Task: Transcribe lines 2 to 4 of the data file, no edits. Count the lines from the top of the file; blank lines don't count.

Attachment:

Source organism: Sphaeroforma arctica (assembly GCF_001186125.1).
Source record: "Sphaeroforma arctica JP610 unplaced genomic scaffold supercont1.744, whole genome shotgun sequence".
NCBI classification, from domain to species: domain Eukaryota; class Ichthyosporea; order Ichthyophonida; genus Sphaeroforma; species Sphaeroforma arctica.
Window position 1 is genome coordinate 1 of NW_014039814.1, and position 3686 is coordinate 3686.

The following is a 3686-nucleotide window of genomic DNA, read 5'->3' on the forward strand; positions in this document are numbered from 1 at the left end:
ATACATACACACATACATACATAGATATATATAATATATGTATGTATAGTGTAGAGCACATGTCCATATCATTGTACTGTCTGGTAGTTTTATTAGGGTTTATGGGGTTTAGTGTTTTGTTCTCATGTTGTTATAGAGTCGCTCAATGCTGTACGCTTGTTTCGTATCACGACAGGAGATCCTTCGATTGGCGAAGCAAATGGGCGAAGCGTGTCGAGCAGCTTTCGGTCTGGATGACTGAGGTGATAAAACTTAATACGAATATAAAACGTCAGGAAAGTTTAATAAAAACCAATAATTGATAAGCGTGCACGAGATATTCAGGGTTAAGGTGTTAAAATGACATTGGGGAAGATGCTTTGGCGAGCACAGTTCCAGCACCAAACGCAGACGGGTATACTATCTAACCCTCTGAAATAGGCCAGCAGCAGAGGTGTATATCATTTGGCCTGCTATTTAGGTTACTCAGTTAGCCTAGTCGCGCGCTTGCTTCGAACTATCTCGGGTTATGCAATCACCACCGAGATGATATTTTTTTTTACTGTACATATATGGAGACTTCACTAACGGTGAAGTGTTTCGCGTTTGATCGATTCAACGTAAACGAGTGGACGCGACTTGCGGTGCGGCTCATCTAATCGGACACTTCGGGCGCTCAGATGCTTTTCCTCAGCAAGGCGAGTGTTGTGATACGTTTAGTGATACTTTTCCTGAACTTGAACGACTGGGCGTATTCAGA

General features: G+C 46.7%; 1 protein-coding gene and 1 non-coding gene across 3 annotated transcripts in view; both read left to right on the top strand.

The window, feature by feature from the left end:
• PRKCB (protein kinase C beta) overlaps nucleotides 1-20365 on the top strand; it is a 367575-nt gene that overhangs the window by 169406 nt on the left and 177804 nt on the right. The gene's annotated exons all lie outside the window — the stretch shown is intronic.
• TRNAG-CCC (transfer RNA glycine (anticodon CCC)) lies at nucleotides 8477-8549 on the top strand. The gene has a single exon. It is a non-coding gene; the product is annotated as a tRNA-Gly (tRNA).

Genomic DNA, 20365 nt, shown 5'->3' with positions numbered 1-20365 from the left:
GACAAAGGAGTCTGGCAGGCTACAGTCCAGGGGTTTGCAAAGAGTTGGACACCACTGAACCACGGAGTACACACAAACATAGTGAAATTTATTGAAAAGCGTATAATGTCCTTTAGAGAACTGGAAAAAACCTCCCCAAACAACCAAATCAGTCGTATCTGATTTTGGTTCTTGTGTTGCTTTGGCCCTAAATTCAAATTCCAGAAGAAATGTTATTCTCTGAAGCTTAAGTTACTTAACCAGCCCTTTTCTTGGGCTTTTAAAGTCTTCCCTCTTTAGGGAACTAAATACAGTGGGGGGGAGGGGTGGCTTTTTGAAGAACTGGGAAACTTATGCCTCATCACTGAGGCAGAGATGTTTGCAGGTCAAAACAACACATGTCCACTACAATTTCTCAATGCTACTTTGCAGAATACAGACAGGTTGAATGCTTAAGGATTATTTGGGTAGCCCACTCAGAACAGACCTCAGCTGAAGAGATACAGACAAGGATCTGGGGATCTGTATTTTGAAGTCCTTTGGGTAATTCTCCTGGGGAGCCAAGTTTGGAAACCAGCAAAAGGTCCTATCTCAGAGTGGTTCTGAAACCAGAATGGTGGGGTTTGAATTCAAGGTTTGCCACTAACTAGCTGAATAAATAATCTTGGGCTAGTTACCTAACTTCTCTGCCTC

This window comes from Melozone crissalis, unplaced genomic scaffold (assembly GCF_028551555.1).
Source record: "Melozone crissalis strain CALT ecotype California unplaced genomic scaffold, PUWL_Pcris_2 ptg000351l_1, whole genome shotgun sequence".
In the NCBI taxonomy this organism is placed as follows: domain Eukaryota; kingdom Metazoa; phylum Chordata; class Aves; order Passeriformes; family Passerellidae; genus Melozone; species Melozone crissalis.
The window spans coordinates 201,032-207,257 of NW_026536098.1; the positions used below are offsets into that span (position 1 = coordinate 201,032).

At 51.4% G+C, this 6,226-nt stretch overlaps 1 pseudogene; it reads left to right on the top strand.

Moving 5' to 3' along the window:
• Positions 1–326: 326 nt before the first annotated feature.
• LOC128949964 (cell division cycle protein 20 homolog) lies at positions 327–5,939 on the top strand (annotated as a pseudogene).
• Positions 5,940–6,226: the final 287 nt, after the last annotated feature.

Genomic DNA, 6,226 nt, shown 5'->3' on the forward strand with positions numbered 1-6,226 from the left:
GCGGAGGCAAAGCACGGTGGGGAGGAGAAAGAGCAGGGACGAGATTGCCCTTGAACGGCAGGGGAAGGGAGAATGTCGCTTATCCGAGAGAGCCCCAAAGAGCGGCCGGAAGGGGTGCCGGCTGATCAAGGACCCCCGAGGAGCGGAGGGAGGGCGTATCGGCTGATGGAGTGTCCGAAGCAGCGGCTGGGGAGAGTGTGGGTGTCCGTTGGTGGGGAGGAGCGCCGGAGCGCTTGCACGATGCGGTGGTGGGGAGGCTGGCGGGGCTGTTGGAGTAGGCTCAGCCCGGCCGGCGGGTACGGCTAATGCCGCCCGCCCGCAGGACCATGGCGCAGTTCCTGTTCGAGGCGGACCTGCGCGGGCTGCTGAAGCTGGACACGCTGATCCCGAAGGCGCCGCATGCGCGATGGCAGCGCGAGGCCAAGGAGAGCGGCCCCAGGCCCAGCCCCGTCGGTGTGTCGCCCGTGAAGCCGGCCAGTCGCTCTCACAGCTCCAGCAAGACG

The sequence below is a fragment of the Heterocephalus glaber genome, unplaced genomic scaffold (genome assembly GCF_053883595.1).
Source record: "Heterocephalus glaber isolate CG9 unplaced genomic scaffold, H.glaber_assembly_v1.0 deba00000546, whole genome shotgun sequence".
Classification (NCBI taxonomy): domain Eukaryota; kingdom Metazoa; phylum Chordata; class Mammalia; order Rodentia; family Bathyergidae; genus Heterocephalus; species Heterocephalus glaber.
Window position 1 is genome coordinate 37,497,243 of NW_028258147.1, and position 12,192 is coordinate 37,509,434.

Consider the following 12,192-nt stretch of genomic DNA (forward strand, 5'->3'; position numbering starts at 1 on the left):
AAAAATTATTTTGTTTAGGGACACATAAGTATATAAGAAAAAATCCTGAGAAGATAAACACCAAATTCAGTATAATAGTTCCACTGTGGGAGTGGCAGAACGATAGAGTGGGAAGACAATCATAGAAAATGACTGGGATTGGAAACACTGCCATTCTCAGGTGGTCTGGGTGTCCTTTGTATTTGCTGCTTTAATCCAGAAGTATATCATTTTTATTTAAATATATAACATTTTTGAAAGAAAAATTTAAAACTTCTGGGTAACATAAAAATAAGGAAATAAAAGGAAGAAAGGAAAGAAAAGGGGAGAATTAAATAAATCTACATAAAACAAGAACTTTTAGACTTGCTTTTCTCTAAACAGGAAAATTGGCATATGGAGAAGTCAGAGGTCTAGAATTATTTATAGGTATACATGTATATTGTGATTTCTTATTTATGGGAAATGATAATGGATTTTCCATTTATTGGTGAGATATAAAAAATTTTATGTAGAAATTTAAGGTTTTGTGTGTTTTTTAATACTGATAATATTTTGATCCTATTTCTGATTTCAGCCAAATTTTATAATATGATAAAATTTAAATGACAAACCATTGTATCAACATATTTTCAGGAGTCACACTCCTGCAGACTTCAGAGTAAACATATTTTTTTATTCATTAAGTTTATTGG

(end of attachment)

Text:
Source record: "Sphaeroforma arctica JP610 unplaced genomic scaffold supercont1.744, whole genome shotgun sequence".
NCBI classification, from domain to species: domain Eukaryota; class Ichthyosporea; order Ichthyophonida; genus Sphaeroforma; species Sphaeroforma arctica.
Window position 1 is genome coordinate 1 of NW_014039814.1, and position 3686 is coordinate 3686.